Macular Degeneration

© American Academy of Ophthalmology

Age-Related Macular Degeneration is a deterioration of the central back part of the eye. This part of the eye is called the macula and is responsible for everyone’s central vision. Typically, ARMD occurs due to the natural aging process of the eyes. The following are possible risk factors for ARMD:

  1. Caucasian race.
  2. Heredity – if someone in your close family has ARMD, you have a greater chance of getting macular degeneration.
  3. Smoking – smokers are at a higher risk.
  4. High blood pressure.
  5. High cholesterol.

Symptoms of macular degeneration include:

  • Blurry distance and near vision
  • Having trouble reading and recognizing faces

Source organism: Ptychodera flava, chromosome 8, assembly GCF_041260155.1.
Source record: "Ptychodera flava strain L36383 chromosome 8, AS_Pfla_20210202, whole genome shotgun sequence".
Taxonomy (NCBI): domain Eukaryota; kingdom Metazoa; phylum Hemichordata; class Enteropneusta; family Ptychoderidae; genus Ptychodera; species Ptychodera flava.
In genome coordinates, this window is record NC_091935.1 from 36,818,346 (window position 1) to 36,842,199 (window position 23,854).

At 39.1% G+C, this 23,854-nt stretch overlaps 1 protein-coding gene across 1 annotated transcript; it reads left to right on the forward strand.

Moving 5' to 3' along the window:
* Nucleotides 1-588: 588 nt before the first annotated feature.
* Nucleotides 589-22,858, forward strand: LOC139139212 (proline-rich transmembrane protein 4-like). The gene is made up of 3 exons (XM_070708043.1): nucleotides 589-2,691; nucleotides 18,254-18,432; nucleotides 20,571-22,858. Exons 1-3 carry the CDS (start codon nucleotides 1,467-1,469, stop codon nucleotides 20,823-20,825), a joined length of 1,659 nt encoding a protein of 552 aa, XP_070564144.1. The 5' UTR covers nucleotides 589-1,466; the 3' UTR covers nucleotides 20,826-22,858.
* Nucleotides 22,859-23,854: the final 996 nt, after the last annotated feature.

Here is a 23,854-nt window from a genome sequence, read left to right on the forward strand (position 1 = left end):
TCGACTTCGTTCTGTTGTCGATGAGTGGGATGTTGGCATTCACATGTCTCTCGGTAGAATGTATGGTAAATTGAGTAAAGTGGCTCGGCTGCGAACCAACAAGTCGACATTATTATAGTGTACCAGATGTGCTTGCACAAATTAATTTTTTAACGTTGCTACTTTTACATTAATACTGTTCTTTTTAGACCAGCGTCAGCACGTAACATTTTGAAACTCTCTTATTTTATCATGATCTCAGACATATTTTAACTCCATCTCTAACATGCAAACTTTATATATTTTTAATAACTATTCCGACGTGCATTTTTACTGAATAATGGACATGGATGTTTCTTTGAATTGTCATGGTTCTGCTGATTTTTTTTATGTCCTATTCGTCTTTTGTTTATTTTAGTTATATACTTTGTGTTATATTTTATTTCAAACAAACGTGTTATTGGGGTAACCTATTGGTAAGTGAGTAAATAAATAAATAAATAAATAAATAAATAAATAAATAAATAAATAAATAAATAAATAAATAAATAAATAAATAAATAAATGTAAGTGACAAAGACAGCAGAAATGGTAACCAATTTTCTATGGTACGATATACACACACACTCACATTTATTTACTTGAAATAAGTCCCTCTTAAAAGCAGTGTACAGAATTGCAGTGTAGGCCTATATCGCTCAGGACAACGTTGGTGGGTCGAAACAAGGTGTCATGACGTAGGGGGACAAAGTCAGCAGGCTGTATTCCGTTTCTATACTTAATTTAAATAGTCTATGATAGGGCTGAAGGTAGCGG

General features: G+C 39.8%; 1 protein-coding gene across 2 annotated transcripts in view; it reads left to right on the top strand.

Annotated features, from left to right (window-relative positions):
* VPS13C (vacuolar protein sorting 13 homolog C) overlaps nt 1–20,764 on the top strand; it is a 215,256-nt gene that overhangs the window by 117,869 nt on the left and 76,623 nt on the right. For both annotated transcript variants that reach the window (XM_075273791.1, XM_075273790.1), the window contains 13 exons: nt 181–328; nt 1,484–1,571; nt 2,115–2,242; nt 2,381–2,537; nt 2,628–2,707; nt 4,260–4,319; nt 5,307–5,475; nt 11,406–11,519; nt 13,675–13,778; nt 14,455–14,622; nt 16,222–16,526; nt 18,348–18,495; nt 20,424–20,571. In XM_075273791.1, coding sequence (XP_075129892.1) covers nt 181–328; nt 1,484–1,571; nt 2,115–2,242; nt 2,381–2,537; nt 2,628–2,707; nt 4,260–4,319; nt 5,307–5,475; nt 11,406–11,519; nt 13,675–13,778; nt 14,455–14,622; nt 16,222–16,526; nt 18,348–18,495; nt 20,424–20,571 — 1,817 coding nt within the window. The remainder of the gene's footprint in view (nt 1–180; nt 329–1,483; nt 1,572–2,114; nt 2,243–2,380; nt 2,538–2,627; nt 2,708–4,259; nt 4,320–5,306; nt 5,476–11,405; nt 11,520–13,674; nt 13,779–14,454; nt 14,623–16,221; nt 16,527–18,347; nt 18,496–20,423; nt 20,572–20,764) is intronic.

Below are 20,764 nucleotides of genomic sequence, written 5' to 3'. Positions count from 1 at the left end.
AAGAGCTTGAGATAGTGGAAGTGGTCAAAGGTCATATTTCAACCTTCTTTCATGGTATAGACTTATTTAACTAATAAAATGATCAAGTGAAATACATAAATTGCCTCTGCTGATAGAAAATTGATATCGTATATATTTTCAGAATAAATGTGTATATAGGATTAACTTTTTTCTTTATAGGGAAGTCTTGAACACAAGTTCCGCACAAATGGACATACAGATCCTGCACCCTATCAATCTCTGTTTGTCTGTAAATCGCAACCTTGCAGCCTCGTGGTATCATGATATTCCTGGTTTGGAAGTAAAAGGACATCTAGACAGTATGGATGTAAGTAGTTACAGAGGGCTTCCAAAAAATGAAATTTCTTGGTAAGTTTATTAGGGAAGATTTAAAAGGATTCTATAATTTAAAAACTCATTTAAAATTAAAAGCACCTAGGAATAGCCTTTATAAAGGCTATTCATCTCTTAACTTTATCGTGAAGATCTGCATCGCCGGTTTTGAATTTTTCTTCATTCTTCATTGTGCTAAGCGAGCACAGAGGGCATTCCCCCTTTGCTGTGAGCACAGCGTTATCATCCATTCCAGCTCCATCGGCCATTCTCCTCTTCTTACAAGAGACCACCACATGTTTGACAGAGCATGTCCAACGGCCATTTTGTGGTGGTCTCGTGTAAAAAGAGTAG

• A blind/black spot in your central vision
  • Straight lines appear crooked
  • No central vision
  • Colors do not appear as bright

There are two types of macular degeneration:

  1. Dry macular degeneration
  • This is the most common type of macular degeneration.
  • Dry macular degeneration occurs when the back eye tissue (retina) thins out and can collect a material called drusen. As the macula thins out, people typically lose their vision gradually.
  1. Wet macular degeneration

Wet macular degeneration occurs when new and abnormal blood vessels grow in the back of the eye. These new blood vessels leak fluid and blood which damage the back of the eye (macula). This leakage causes central vision loss.

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